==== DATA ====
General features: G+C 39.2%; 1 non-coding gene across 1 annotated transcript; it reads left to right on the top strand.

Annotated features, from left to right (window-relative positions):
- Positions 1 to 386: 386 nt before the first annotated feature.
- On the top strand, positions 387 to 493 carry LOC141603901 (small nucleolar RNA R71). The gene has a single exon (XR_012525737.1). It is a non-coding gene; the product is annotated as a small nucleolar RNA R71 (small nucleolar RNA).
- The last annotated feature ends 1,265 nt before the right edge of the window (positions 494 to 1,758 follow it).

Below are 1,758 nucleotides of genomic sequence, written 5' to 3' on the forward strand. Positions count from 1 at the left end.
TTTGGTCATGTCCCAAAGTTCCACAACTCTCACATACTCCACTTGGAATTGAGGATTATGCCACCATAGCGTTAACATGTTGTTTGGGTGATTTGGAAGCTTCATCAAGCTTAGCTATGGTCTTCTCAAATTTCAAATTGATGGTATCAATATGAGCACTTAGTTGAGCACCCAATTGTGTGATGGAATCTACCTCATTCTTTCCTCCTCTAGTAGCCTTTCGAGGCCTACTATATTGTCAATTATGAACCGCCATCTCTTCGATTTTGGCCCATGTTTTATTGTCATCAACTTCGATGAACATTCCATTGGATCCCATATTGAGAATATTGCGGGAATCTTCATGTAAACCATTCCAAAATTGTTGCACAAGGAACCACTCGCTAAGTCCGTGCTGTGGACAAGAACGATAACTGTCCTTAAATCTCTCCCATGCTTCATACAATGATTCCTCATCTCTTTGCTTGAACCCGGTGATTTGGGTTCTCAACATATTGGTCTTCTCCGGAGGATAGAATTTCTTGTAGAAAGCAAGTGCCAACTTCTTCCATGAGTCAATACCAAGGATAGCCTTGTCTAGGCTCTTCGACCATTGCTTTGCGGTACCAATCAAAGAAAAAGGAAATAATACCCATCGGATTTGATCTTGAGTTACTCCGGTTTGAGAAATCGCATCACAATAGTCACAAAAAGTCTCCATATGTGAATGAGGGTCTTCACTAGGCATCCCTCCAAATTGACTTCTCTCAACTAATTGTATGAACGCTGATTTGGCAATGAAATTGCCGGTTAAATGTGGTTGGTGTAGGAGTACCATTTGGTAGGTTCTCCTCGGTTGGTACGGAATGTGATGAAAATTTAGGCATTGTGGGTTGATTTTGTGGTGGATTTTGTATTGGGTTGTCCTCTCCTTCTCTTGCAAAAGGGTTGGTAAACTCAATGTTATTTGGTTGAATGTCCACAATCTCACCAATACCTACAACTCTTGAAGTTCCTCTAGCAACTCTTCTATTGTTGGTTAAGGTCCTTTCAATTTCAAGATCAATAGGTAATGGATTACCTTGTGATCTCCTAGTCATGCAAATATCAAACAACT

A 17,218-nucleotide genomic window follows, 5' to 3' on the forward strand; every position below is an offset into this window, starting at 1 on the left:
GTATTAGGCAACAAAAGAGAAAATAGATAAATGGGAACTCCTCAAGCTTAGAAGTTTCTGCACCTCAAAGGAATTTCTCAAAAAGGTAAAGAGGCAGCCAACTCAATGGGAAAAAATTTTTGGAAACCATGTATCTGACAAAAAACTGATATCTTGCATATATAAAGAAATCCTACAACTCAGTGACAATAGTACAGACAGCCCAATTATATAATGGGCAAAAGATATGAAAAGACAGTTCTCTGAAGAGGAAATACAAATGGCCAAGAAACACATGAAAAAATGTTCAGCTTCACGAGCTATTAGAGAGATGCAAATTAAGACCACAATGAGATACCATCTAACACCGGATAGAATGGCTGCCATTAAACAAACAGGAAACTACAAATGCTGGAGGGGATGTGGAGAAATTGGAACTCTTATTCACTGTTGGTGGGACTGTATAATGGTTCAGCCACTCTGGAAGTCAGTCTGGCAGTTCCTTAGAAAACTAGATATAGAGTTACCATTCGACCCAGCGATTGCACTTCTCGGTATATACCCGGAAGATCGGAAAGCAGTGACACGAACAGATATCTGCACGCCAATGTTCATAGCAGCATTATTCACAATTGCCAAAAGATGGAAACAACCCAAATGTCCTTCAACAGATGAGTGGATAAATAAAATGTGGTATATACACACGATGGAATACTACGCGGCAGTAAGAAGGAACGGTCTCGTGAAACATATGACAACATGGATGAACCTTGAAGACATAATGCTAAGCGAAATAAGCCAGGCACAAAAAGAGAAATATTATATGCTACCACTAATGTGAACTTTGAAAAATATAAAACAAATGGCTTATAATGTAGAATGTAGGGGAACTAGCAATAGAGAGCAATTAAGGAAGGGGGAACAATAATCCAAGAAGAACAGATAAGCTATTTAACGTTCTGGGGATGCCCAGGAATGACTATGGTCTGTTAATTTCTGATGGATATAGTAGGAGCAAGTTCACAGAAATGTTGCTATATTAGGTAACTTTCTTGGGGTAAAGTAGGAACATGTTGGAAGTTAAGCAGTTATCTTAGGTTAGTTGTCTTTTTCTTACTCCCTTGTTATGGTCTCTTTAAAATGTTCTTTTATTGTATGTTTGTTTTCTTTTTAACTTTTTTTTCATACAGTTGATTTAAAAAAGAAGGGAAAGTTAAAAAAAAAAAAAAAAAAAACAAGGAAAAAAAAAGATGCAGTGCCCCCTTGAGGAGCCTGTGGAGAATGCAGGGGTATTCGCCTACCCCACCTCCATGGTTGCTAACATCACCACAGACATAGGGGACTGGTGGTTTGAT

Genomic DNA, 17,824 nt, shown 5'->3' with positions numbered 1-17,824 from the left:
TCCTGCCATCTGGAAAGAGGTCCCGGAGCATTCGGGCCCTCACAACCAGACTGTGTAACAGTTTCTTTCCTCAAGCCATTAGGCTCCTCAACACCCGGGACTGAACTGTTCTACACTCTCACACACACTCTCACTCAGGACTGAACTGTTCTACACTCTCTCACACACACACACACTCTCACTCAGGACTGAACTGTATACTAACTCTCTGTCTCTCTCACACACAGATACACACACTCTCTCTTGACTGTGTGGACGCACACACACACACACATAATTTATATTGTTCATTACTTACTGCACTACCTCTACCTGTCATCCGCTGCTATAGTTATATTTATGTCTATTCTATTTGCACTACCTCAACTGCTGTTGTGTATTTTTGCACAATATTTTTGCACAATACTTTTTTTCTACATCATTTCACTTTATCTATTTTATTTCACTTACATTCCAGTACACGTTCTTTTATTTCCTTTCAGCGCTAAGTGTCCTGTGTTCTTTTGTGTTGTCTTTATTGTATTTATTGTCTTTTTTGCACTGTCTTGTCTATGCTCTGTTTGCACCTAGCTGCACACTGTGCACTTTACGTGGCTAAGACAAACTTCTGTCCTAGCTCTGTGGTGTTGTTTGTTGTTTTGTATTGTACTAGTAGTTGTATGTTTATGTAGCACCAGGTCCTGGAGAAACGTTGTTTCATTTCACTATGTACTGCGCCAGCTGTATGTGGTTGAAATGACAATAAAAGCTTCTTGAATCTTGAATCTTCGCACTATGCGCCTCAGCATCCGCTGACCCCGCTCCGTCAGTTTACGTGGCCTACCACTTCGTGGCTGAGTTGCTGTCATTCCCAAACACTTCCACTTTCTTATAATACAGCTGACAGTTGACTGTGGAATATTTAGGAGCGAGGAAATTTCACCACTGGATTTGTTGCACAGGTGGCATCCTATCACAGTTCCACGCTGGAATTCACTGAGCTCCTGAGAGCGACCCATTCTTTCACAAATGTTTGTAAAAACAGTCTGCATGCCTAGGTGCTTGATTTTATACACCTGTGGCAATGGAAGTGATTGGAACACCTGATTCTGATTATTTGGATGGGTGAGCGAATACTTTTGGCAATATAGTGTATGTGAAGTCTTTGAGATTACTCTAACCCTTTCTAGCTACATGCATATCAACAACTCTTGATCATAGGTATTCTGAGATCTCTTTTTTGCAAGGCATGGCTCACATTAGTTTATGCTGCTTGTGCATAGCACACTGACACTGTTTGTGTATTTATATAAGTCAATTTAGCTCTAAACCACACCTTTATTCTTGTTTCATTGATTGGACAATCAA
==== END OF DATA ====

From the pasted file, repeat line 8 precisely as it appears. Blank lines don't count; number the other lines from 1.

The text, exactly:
A 17,218-nucleotide genomic window follows, 5' to 3' on the forward strand; every position below is an offset into this window, starting at 1 on the left: